Simple Best Practices for Accessible Image Content in Email

I am encouraging people to consider a best practice for communications (kind of an email web accessibility approach) of including the relevant text for attached images.

Where I’ve been encountering this a lot lately has been with people promoting an event. This is a very particular use case, with special needs. Often they’ve worked very hard on a poster of the event. Of course, they want to include that lovely image, so they attach a copy. Far too often, I see that they have NO other information in the email. I might be able to get by with this, but that doesn’t mean everyone else can.

Virtual Reality in Health - Event poster

TIP 1:
Folk with images disabled, HTML-email disabled, vision impairments, or reading email on mobile devices may not be able to easily get the important content from the picture. So include in the body of the email text whatever important text is on the image.

TIP 2:
Also, some email systems automatically sense when it is an event invitation and offer to add it to your calendar, making it very easy for people to then create a personal reminder about your event, thus making it more likely for them to show up. A real win-win across the board! The best way to make sure their email can sense that this is an event is to use the standard format of:
– What
– When (Date/Time)
– Where
with each element on one line. For location, if you can include a link to a map or directions, that is best.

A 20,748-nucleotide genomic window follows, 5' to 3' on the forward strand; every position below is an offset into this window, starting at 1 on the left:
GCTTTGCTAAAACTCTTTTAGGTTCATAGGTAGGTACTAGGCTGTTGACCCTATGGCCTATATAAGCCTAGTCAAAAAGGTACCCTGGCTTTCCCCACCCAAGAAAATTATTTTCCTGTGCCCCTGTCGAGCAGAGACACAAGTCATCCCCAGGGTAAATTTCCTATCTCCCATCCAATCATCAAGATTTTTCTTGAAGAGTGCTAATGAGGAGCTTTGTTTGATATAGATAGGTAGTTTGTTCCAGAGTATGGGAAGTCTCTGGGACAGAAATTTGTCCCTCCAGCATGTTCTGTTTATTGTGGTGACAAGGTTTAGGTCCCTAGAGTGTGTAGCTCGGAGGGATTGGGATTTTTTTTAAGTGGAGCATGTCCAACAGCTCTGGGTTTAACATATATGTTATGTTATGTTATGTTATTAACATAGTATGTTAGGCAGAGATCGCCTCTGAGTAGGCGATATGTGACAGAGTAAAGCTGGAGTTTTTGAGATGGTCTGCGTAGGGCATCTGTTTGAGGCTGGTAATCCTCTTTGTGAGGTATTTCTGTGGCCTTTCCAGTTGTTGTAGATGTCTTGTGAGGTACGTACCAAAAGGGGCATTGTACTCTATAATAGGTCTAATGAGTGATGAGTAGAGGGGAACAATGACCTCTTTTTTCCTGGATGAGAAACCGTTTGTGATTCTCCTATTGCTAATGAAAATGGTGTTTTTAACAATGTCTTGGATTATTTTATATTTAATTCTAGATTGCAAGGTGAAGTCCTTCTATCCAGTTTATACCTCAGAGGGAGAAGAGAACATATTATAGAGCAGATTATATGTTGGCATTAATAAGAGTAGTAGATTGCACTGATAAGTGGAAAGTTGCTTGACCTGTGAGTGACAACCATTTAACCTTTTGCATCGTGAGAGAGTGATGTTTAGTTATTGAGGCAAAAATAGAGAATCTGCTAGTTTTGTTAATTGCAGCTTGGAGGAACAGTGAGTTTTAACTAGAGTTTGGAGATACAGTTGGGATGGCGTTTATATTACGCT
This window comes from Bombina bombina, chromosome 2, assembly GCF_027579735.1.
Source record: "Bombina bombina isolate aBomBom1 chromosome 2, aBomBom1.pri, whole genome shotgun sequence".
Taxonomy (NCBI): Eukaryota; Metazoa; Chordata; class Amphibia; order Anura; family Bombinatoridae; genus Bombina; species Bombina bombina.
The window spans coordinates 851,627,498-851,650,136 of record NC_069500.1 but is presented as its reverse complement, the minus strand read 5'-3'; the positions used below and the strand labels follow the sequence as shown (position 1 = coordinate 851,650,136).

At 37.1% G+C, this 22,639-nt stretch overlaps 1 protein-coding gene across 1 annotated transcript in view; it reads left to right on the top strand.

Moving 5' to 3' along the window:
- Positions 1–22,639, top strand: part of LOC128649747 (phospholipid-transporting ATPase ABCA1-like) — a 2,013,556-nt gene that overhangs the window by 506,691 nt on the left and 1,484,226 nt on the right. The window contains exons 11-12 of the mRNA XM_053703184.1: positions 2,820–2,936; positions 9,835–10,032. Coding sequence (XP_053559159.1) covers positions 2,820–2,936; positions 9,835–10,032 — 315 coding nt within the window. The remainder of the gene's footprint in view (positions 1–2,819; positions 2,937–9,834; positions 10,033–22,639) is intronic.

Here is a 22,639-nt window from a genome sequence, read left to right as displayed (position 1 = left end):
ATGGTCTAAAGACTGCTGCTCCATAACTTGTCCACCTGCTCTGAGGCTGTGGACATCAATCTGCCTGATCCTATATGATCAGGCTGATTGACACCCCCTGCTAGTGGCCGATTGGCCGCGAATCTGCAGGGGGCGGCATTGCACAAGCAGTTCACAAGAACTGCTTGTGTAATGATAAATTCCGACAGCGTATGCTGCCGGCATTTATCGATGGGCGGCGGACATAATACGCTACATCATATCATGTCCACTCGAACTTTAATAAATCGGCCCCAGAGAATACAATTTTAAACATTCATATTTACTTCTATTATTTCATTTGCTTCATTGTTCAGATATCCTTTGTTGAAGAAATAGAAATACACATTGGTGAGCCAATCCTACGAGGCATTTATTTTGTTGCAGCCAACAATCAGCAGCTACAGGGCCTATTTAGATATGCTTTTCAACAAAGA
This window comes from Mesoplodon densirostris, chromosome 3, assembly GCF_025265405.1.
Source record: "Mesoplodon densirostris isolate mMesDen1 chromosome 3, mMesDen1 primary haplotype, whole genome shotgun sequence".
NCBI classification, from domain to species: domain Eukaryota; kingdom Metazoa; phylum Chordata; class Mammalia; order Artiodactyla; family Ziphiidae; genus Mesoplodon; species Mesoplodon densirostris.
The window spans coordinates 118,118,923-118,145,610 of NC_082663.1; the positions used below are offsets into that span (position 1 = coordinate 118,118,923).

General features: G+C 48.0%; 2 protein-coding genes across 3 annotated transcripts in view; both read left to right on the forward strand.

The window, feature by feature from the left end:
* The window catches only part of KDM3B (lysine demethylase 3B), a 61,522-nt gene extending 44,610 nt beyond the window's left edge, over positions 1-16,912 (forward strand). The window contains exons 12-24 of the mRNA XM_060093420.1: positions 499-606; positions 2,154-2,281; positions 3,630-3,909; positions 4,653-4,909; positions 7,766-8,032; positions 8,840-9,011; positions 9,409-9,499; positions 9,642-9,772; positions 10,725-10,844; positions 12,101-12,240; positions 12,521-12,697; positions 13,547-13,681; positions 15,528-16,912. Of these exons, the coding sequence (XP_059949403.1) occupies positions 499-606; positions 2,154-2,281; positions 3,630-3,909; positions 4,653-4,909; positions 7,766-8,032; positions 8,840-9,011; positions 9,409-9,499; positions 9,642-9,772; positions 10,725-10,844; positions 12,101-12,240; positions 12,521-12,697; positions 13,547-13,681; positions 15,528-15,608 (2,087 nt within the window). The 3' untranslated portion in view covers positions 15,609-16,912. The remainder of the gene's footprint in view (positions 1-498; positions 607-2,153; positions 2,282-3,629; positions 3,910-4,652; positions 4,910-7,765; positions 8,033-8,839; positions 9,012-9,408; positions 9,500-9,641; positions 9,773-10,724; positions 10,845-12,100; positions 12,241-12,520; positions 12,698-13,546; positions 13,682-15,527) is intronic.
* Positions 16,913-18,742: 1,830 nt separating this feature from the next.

TIP 3:
Include a link to a website or blogpost if there is one. This should have more detailed information about the event, speakers, directions, special considerations, contact for more info, contact to arrange accessibility accommodations for persons with special needs.

TIP 4:
One more tip? Give the image file you attach a descriptive name. Image001.jpg is not going to help someone find it after downloading.

TIP 5:
Last but not least, if possible, attach a PDF instead of an image file.

BONUS POINTS: If you really want to get the word out, don’t just have a web page and an image, but also have the poster and information in shareable social media spaces, like Flickr or Slideshare.

EXAMPLE Part Two: The Email Could Look Like This
Virtual Reality in Health - Event poster

We’d really appreciate it if you could attend our event, and share the information with others.

Virtual Reality in Health
Thursday, June 19, 2008
Duderstadt Center Video Studio
More info:

If you want to promote the event yourself, the link to the shareable version of the poster is here:

2 responses to “Simple Best Practices for Accessible Image Content in Email

  1. Pingback: Weekend Reading: Lethargy Edition - ProfHacker - The Chronicle of Higher Education

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